Keratitis caused by herpes simplex virus (HSV) infection remains a troublesome ocular disease that can result in blindness. Effective vaccines against HSV that can either prevent or modify the severity of disease expression neither exist nor are on the horizon. About 20% of keratitis cases result in chronic inflammatory reactions in the stroma. These stromal keratitis (SK) lesions are usually managed by prolonged treatment regimens that are often unsatisfactory. Improved treatment approaches are required. These need to inhibit steps in the pathogenesis of SK that are responsible for tissue damage and to stimulate the activity, or provide surrogates, of host components responsible for healing and repair of the cornea. Identifying events in SK pathogenesis that are accessible for therapy can be accomplished most effectively using animal models of the human disease, all of which unfortunately have their shortfalls. We use the tractable primary ocular infection model in mice where the pathogenesis of lesion expression has many similarities to the human disease. From past studies, it appears that the most accessible steps for therapeutic management in the pathogenesis of SK are to: a) prevent events that initiate the influx of inflammatory cells to the stroma, b) counteract the development and extent of corneal neovascularization (CV) that both facilitates inflammatory cell entrance and also contributes to visual impairment and c) remove and/or blunt the function and products of inflammatory cell types responsible for causing tissue damage in the stroma, and expand events that are counter-inflammatory and promote resolution. Our proposed research is to understand at a fundamental level how the essential step of CV is triggered by HSV infection and can be controlled by appropriate forms of therapy. These studies will focus on the role that the cytokine IL-17A plays in the stimulation of new blood vessel formation and on approaches that can be used to inhibit the angiogenic effects of IL-17A. We shall also determine how the CV responses to the major angiogenic factor VEGF are regulated by events that include vessel stabilizing ligand/receptor interactions and micro RNA expression in VEGF responding cells. These observations are expected to result in the design of new therapies that control the extent of CV. Additional studies are designed to further define the role of neutrophils and proinflammatory T cells in orchestrating SK and the use of therapies that counteract their activities. These therapies will include derivatives of omega-3 polyunsaturated fatty acids such as resolvins and protectins which are both anti-inflammatory and promote tissue repair. We shall also use drugs that activate aryl hydrocarbon receptors expressed by activated T cells, which should inhibit the inflammatory activity of such cells as well as expand the representation of regulatory T cells.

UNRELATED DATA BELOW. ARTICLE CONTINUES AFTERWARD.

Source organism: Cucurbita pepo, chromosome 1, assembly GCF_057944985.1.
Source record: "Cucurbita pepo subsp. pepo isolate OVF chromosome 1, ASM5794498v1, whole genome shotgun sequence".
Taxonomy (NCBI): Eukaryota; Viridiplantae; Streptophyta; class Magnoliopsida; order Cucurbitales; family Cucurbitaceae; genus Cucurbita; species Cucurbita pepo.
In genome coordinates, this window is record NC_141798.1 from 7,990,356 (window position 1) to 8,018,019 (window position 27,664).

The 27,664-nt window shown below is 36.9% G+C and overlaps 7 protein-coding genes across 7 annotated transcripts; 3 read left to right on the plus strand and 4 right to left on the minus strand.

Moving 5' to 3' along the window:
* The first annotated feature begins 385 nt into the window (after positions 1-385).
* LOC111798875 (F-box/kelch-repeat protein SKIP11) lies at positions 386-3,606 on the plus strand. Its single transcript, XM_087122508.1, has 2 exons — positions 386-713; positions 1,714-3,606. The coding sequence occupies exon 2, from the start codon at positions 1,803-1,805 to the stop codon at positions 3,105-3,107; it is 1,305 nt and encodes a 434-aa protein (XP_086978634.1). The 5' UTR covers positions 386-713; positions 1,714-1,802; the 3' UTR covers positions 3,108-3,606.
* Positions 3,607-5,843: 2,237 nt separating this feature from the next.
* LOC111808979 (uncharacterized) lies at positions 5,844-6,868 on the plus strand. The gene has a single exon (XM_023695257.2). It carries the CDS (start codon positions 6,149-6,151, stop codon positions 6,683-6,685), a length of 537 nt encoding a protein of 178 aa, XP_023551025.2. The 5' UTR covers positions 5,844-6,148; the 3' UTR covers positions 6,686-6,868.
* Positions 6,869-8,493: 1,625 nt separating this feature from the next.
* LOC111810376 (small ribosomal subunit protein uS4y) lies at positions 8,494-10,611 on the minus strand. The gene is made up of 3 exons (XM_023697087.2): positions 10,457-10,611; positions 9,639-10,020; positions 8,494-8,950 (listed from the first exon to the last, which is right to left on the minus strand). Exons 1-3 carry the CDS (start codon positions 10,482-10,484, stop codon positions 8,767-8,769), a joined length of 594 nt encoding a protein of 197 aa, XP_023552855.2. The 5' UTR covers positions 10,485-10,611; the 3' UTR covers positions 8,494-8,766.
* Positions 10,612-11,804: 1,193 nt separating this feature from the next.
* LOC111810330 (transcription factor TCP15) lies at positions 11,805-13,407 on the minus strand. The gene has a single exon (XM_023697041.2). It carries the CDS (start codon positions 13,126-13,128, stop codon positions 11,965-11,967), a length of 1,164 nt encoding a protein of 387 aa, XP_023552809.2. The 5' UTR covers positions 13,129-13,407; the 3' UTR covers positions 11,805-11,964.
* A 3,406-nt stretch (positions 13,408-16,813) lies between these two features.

The final Aim will be to use drug combinations that target different steps in SK pathogenesis which are expected to have improved efficacy compared to single therapies to control disease severity and mediate tissue healing.

Public Health Relevance

Stromal keratitis resulting from herpes simplex virus infection remains the most common infectious cause of blindness in the USA. There is a need to develop new approaches for control and treatment. This application, using an animal model system, will identify steps in the pathogenesis of stromal keratitis that are accessible to novel treatment procedures and will determine if combinations of drugs that target different steps of the disease process will be a superior approach for disease control!

National Institute of Health (NIH)
National Eye Institute (NEI)
Research Project (R01)
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Special Emphasis Panel (DPVS)
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Mckie, George Ann
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University of Tennessee Knoxville
Schools of Veterinary Medicine
United States
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